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In anticipation of the upcoming book talk being hosted by the Kaneb Center for Teaching and Learning (James Lang, discussing his book Small Teaching: Everyday Lessons from the Science of Learning, on April 7th, 2017), this spring break we challenge you to plan one “small teaching” activity for a course you are teaching or plan to teach in the future. Small teaching, which Lang describes as “small but powerful modifications to our course design and teaching practices” (2), are learning activities that take 5-10 minutes, one-time interventions in a course, or small changes to course design or communication with students. Here are a just a few suggested activities:

  • Opening Questions. As you begin class, consider asking students to recap the previous class, the main theories covered by the course to that point, or other relevant material from earlier in the semester, either orally or in writing. The more practice students have retrieving what they’ve learned from the course materials, the more likely they are to be able to do so successfully in the future. This also helps students contextualize new material, form connections with old material, and follow the logical flow of the course.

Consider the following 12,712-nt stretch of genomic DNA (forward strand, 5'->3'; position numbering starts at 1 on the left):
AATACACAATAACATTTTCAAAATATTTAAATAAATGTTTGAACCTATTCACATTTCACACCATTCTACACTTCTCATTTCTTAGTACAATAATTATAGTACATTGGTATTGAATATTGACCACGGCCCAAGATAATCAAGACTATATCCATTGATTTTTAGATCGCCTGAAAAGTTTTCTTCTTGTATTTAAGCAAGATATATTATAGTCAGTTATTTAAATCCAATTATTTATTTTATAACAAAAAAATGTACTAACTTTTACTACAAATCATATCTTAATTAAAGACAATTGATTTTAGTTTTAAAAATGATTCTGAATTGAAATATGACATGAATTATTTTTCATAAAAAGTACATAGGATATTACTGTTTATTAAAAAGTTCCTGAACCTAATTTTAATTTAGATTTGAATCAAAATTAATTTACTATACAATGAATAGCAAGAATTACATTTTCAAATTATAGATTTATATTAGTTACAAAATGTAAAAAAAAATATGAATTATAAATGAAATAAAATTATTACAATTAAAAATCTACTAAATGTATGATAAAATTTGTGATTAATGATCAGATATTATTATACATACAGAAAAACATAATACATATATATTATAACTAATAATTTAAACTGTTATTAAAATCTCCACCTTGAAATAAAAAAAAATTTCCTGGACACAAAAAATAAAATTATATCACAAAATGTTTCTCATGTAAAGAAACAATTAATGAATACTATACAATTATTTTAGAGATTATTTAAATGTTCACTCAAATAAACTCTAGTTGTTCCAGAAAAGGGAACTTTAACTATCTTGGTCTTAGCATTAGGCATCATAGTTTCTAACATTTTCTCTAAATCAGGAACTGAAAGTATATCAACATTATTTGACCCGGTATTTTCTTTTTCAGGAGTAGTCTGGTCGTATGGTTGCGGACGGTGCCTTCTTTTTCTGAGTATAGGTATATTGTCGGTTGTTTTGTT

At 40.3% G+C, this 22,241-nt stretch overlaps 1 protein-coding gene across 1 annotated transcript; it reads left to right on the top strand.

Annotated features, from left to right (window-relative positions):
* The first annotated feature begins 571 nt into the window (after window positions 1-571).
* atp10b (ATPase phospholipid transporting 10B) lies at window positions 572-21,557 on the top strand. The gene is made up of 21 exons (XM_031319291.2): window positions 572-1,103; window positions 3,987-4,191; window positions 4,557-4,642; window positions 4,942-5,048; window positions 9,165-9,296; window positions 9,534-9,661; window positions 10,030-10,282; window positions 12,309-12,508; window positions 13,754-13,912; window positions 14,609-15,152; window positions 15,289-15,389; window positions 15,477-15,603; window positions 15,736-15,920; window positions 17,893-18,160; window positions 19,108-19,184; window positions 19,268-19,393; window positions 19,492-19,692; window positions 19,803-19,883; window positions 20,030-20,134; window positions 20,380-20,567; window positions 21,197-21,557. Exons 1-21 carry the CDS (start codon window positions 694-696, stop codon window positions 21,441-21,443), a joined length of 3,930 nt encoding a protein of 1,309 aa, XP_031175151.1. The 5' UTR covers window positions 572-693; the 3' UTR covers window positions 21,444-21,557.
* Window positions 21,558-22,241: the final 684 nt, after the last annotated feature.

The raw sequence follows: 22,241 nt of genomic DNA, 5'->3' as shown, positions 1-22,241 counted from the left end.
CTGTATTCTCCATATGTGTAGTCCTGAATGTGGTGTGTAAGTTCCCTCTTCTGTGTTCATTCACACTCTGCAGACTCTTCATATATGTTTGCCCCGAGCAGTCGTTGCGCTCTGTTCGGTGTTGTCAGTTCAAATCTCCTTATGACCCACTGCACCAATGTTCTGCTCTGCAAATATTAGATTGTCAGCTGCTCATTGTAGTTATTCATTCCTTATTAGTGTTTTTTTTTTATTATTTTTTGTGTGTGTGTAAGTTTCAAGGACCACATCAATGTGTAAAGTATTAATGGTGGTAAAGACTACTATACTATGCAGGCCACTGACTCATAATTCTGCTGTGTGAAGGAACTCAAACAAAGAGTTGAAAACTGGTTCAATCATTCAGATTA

• Minute Thesis. On the board, write the names of materials read in the course in one column and major themes from the course in a second column. Have a volunteer circle a theme and draw lines to the materials. Then, have students think of a thesis for how the materials connect to that major theme. Repeat as necessary to give students practice with developing a thesis and drawing out connections across the different units of the course.
  • Tell a Story. Human brains have a knack for understanding and remembering stories, and students often find them more interesting and motivating than regular lectures. Furthermore, stories bring student emotions into the classroom, allowing for a more holistic learning experience. If you want students to remember a major concept, try communicating it through story! For more on storytelling in the classroom, check out this previous blog post or review the materials from our workshop on storytelling.

An added benefit of small teaching activities: they are designed to be low-stakes exercises so you can try lots of them and determine what works best for you. There are plenty of other small teaching activities to experiment with; for more ideas, check out James Lang’s Small Teaching book, read his series of articles on the Chronicle of Higher Education, and attend the book talk in a few weeks. As always, the Kaneb Center is happy to help you with all of your teaching questions or concerns, big or small. Stop on by soon!

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